Prince Harry headlined an exclusive red carpet event at the Odeon Leicester Square in London, to mark the 50th anniversary of Zulu – the 1964 epic about the historic 1879 battle at Rorke’s Drift.

Arriving at the cinema, the Prince told Suzannah Endfield Olivier, the daughter of the film's director Cy Endfield, that Zulu was one of his favourite films. 'I watch this film every single year before Christmas time,' he said. 'Maybe once. Maybe twice.'

Matt and Dave with Cinema Retro contributor Paul Adsacks.

Inside and ahead of the film, guests were treated to a screening of rare behind the scenes footage shot on location in South Africa in 1964. Cinema Retro’s Dr. Sheldon Hall, gave the 2,000 strong audience a running commentary to the black and white footage. Film critic Mark Kermode and Historian Dan Snow »

- (Cinema Retro)

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Win Zulu on Blu-ray

28 April 2014 1:56 AM, PDT | | See recent HeyUGuys news »

To mark the release of Zulu on 5th May, we’ve been given 3 copies to give away on Blu-ray.

22nd January 1964 – On the 85th anniversary of the Battle of Rorke’s Drift during the Anglo-Zulu war in South Africa, the theatrical release of a new historical war drama made an indelible mark on British cinematic history.

Cy Endfield’s (The Mysterious Island, Zulu Dawn) dramatic military re-enactment; Zulu, depicted the ultimate David and Goliath tale of a relatively small garrison of 139 British and colonial soldiers stalwartly defending their mission station against an army of 4,500 Zulu warriors. Eleven of the surviving men were subsequently awarded a Victoria Cross for outstanding bravery on the battle field.

To celebrate the 50th anniversary of this classic screen giant, along with the 135th anniversary of the troop’s victory, the next generation can now enjoy a brand new collectible anniversary edition of this BAFTA® nominated movie juggernaut, »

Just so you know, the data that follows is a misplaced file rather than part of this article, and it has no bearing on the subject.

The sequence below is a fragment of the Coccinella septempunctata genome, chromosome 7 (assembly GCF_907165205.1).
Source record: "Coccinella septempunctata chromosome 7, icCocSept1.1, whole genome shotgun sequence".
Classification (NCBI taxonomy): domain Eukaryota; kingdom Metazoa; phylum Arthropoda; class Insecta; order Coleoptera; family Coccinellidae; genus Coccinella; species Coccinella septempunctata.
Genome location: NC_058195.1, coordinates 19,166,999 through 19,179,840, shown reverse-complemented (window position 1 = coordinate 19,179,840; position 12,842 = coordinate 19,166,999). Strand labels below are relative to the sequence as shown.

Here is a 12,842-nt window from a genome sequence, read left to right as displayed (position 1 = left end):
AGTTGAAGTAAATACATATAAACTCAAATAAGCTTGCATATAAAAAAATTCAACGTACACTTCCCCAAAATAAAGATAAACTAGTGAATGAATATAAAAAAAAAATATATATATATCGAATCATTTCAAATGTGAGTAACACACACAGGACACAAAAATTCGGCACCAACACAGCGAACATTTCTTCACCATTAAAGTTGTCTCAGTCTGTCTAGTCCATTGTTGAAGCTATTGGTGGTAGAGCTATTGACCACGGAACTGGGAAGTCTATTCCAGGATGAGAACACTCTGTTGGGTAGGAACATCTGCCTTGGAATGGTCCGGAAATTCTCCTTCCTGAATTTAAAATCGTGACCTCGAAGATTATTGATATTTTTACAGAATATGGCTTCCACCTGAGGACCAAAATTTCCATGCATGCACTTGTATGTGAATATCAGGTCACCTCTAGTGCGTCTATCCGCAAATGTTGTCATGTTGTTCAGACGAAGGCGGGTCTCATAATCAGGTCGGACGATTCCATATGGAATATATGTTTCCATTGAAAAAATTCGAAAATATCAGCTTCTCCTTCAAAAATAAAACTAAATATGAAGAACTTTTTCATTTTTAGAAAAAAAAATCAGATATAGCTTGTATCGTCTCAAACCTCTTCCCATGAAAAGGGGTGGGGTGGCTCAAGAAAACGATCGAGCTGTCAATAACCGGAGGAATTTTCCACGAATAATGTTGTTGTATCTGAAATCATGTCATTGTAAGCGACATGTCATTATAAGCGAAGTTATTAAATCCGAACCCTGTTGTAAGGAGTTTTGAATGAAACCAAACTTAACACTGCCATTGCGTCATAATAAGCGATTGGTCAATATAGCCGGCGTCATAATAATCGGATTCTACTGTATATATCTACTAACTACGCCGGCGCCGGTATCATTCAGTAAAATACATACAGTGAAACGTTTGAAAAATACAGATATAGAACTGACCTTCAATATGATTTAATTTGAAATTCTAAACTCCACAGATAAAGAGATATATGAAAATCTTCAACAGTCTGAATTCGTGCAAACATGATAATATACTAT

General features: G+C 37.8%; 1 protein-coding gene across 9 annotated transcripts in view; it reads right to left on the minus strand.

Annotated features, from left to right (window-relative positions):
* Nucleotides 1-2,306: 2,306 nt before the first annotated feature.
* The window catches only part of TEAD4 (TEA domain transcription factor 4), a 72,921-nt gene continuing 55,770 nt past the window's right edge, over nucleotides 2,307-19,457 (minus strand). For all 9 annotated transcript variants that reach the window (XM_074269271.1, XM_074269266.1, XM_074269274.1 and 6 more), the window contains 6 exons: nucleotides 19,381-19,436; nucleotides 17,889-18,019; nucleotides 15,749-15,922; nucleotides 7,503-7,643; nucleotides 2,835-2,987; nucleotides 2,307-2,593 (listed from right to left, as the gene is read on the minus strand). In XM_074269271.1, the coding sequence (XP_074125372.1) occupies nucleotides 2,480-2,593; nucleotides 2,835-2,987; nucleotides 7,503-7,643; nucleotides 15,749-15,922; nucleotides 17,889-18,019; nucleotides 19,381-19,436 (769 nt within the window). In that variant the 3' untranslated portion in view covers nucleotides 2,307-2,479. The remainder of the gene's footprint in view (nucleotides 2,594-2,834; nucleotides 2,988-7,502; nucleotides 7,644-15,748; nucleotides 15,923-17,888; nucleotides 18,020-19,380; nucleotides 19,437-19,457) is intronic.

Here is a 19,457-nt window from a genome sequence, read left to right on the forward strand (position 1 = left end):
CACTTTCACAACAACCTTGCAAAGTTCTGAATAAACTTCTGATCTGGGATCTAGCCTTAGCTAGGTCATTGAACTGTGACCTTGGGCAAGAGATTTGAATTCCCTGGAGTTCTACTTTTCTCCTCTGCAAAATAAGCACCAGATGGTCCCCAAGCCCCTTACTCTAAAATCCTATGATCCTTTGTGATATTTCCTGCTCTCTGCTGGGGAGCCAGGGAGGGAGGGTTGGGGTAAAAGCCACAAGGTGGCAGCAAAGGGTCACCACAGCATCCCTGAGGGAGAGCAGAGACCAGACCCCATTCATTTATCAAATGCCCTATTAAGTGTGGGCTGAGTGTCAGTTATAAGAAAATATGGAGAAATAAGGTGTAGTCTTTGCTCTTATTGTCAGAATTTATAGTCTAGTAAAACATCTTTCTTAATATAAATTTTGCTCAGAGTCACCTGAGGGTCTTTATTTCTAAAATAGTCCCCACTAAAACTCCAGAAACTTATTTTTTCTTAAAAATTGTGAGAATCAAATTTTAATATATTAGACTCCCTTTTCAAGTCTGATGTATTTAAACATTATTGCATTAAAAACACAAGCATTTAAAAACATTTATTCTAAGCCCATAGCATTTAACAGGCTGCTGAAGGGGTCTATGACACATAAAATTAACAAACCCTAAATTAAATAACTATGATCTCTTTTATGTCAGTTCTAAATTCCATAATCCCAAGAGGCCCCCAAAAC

- Competitions

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Movie Heaven, Courtesy Of TCM

15 April 2014 5:09 PM, PDT | Leonard Maltin's Movie Crazy | See recent Leonard Maltin's Movie Crazy news »

I’m still recovering from the fifth annual TCM Classic Film Festival in Hollywood. I don’t experience it as most people do, since I work throughout the weekend, but I have as good a time as the attendees, who come from far and wide and spend the entire time beaming. Because there are so many events going on at all hours, hosted by Robert Osborne, Ben Mankiewicz, and an array of filmmakers, historians, and special guests, I can only provide a (brief) diary of my own experience. On Friday I treated myself to one extracurricular screening: a digital restoration of Cy Endfield’s Zulu, shot in the widescreen Technirama process. It looked great on the giant Egyptian Theatre screen: in...

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- Leonard Maltin

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Blu-ray Review: "Zulu" (1964) Starring Stanley Baker, Michael Caine And Jack Hawkins; Twilight Time Limited Edition Release

12 April 2014 9:38 PM, PDT | | See recent CinemaRetro news »

By Lee Pfeiffer

Since its initial release fifty years ago, director Cy Endfield's British war epic Zulu has grown in stature. The film was understandably a hit in England but was deemed a boxoffice disappointment in the United States perhaps due to the fact that, like Khartoum (1966), the story relates to a historic battle that is well known by Brits by is virtually unknown to American audiences. What no one can dispute is that the film represents masterful movie making. Again, like Khartoum, it is a thinking man's war epic. The film relates the story of the Battle of Rorke's Drift, a tiny British outpost in southern Africa directly in the heart of the Zulu kingdom. A haunting pre-titles sequence shows the bloody aftermath of the Battle of Isandlwana, in which a British expeditionary force was massacred by Zulus in a sophisticated attack that stunned the government in London. »

- (Cinema Retro)

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2014 | 2013 | 2012 | 2011 | 2010 | 2009